Wednesday, November 12, 2008

Cell Phones are Evil?

Over and over again I see the issue of cell phone use in schools as one of banning them, rather than finding a way to teach their ethical and educational use during school hours. I know all of the challenges (or many of them) that cell phones bring to the classroom. It just seems to me that there has to be a better way of managing this tool than preventing students from using it. What would I do if I had to hide my cell phone all day, or sneak outside to send a text message? Granted, I might have a more fully developed pre-frontal cortex than most teens, but still. And as a teacher, if 90% of my kids have digital cameras they could be using for class projects at no cost to me or the school, why wouldn't I want to take advantage of that? Here's an article from Education World that addresses this issue in more depth. Bold type is my addition.

Crafting A Workable Cell Phone Policy
With so many families depending on cell phones, banning them from schools became pointless. Now the debate is how to regulate phone use in schools, as more students own camera phones and ones that can send text messages and connect to the Internet.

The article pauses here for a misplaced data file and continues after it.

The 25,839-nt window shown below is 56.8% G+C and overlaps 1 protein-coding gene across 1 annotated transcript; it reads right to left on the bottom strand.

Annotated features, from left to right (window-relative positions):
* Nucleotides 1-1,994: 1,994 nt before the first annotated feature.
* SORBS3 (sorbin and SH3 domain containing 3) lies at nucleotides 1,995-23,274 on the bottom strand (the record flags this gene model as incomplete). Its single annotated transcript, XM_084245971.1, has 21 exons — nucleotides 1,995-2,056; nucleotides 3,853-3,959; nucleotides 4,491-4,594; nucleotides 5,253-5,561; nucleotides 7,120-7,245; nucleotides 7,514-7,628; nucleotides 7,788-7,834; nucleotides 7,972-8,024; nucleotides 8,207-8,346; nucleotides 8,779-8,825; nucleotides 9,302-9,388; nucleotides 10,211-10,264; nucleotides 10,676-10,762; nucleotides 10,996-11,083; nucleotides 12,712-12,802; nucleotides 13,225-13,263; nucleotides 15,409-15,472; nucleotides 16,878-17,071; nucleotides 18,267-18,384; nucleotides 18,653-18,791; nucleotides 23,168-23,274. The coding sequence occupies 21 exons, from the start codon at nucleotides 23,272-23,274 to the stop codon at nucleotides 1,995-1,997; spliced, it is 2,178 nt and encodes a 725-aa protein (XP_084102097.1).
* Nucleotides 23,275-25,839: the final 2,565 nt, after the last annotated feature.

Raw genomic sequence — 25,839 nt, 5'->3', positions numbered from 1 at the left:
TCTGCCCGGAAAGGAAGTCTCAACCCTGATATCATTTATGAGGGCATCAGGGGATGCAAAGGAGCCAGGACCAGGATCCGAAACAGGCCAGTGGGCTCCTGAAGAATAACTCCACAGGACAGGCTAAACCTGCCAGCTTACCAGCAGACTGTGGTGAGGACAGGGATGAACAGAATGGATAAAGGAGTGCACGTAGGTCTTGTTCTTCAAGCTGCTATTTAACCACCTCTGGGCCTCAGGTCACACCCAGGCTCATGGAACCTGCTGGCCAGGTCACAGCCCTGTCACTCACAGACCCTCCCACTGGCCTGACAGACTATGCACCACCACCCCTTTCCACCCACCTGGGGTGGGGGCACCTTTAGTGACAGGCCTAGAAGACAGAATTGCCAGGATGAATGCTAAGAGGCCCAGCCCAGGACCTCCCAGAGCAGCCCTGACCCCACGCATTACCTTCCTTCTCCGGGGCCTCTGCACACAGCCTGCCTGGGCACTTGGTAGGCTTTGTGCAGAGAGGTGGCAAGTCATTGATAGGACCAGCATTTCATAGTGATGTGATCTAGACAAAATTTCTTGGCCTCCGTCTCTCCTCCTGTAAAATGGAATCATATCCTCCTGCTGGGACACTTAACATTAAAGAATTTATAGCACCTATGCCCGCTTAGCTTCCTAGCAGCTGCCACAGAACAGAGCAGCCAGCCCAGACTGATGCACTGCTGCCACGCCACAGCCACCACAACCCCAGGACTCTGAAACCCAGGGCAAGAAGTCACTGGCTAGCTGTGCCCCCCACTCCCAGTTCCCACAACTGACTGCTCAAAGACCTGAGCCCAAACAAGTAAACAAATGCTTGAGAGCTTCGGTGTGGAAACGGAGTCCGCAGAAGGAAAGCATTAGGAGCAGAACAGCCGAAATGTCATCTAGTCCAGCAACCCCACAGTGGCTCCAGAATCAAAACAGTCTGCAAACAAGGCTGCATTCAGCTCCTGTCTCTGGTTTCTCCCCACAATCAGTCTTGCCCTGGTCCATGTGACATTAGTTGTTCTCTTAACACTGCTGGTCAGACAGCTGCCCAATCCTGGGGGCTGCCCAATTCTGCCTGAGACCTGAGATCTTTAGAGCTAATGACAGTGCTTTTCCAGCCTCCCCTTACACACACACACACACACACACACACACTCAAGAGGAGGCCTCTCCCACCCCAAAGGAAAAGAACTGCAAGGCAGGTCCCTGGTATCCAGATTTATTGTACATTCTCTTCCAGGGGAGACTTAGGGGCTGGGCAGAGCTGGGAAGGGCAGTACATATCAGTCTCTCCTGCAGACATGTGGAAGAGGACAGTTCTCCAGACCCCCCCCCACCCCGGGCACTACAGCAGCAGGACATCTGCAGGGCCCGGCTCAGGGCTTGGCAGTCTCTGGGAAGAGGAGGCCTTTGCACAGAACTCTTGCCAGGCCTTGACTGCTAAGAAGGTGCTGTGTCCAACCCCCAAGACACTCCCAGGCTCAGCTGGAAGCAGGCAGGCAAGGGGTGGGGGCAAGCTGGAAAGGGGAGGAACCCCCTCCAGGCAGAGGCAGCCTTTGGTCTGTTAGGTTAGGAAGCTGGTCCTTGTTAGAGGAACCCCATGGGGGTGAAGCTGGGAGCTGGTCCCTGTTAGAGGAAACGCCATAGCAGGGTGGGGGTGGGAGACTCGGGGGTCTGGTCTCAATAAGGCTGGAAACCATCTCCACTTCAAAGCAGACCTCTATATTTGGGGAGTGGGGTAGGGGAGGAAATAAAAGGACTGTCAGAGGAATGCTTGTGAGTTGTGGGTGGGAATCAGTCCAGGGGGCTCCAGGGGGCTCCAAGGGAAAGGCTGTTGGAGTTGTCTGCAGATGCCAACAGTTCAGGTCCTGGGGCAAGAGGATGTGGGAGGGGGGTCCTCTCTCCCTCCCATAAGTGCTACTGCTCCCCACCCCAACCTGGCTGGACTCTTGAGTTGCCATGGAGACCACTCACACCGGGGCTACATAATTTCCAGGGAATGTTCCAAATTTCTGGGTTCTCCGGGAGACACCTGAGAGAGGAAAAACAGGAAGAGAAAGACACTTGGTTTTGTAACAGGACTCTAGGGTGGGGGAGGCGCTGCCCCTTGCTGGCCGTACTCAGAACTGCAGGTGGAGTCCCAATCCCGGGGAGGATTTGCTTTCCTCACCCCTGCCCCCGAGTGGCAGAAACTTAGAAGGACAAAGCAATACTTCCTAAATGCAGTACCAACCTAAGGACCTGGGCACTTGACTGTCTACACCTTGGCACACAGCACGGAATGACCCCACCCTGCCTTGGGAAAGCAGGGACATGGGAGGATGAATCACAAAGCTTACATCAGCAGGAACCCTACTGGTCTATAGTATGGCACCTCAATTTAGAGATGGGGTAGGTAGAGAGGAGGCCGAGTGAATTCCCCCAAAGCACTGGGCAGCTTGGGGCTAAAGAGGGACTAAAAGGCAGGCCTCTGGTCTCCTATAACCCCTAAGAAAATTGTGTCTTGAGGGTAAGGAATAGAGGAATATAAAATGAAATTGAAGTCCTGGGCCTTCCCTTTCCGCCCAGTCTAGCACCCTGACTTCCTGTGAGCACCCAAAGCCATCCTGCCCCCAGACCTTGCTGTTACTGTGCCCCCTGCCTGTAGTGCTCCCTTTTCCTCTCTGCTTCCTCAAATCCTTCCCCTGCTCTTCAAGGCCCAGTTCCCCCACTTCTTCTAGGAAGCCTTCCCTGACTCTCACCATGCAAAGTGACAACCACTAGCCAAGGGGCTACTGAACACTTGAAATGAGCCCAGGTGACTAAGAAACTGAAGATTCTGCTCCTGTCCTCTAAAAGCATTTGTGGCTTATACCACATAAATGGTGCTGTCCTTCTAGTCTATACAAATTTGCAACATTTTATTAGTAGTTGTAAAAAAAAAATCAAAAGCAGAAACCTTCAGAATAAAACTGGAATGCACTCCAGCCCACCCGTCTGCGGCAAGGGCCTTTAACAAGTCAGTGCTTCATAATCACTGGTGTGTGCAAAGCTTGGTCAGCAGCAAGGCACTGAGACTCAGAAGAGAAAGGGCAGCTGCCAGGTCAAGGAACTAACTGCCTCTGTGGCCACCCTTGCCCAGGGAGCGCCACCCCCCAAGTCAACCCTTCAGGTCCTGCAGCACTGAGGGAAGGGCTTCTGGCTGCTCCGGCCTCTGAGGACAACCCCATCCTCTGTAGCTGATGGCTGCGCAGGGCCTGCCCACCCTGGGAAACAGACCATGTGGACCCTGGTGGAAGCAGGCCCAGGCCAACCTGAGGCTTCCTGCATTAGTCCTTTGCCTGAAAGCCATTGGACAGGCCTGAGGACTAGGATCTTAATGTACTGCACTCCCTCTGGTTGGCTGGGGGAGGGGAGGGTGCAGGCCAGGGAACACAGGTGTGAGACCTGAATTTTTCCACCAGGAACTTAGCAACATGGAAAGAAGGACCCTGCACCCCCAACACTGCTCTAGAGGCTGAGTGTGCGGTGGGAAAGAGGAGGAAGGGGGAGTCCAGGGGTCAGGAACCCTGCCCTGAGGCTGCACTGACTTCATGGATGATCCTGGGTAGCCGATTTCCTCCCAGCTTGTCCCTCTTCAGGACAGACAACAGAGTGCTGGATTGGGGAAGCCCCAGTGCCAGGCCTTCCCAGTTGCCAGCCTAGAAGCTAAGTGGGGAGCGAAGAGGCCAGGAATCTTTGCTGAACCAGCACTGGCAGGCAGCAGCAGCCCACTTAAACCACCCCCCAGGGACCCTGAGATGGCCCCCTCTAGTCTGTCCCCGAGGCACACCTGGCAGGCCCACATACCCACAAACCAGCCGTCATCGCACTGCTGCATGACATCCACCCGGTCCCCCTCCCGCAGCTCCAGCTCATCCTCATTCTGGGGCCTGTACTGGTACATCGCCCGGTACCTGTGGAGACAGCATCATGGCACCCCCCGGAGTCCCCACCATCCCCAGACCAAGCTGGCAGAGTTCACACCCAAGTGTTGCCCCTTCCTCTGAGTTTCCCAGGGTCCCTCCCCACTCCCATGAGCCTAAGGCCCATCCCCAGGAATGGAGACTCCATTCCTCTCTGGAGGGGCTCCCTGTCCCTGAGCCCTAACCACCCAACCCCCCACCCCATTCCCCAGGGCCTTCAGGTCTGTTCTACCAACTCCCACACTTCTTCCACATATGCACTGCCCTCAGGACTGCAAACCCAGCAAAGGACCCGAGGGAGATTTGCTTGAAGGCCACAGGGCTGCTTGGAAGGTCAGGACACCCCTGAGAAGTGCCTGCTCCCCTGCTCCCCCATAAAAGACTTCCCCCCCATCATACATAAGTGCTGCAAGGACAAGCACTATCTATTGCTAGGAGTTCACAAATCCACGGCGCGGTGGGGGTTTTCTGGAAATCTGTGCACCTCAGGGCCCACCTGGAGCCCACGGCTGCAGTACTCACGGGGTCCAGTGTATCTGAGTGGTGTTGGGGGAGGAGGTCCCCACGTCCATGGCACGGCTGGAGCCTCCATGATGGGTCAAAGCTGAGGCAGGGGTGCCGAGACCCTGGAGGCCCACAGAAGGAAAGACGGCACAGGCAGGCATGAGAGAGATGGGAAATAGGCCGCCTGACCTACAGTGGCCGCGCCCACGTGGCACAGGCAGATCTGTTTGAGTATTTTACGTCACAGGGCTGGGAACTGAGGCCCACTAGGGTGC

Just a few years ago, it looked like regulating cellular phone use in schools was getting a lot easier. Cell phones had become ubiquitous and innocuous, and making it a school offense or even a crime to possess them on school grounds didn't make much sense anymore.

But just as states and school districts were relaxing their policies, along came a new generation of cell phone -- with cameras, Internet access, and text messaging -- that it seems every teen must have. Now administrators are wrestling with how to permit the legitimate use of phones, while preventing possible privacy violations and cheating.

Monday, November 10, 2008

The Role of the Network Administrator

While Educause focuses more on the university level, I thought this article from H. David Lambert best explained the recent and comprehensive shift in the role of a network admin. What this confirms for me is both the need to support network administrators in their work around the issues Lambert shares, and the need for additional technology integrationists to focus on the use of technology in classroom instruction. The impact of technology on schools has made this far too diverse a topic for one person to be able to manage it all.